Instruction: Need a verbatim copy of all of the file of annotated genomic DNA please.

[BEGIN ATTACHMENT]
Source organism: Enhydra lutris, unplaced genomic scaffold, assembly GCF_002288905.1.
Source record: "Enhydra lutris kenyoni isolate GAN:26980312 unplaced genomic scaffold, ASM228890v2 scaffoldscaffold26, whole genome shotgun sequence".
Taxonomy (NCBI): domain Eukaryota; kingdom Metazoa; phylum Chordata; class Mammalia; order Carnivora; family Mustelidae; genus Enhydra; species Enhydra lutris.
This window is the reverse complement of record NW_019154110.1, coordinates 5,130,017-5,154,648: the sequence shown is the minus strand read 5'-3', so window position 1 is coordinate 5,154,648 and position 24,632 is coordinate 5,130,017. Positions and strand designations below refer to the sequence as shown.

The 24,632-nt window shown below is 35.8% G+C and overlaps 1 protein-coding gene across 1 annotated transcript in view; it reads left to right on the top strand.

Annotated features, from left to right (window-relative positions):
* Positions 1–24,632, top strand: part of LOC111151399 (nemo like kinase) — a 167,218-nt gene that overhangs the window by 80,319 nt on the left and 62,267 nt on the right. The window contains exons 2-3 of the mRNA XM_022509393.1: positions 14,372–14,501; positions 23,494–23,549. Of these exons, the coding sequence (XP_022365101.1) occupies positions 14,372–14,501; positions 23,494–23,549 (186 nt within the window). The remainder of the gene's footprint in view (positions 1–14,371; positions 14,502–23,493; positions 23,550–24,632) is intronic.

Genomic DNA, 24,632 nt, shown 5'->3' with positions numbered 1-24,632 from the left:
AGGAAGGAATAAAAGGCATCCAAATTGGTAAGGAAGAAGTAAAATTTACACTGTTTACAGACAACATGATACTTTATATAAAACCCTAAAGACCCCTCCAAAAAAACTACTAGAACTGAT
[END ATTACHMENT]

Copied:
Source organism: Enhydra lutris, unplaced genomic scaffold, assembly GCF_002288905.1.
Source record: "Enhydra lutris kenyoni isolate GAN:26980312 unplaced genomic scaffold, ASM228890v2 scaffoldscaffold26, whole genome shotgun sequence".
Taxonomy (NCBI): domain Eukaryota; kingdom Metazoa; phylum Chordata; class Mammalia; order Carnivora; family Mustelidae; genus Enhydra; species Enhydra lutris.
This window is the reverse complement of record NW_019154110.1, coordinates 5,130,017-5,154,648: the sequence shown is the minus strand read 5'-3', so window position 1 is coordinate 5,154,648 and position 24,632 is coordinate 5,130,017. Positions and strand designations below refer to the sequence as shown.

The 24,632-nt window shown below is 35.8% G+C and overlaps 1 protein-coding gene across 1 annotated transcript in view; it reads left to right on the top strand.

Annotated features, from left to right (window-relative positions):
* Positions 1–24,632, top strand: part of LOC111151399 (nemo like kinase) — a 167,218-nt gene that overhangs the window by 80,319 nt on the left and 62,267 nt on the right. The window contains exons 2-3 of the mRNA XM_022509393.1: positions 14,372–14,501; positions 23,494–23,549. Of these exons, the coding sequence (XP_022365101.1) occupies positions 14,372–14,501; positions 23,494–23,549 (186 nt within the window). The remainder of the gene's footprint in view (positions 1–14,371; positions 14,502–23,493; positions 23,550–24,632) is intronic.

Genomic DNA, 24,632 nt, shown 5'->3' with positions numbered 1-24,632 from the left:
AGGAAGGAATAAAAGGCATCCAAATTGGTAAGGAAGAAGTAAAATTTACACTGTTTACAGACAACATGATACTTTATATAAAACCCTAAAGACCCCTCCAAAAAAACTACTAGAACTGAT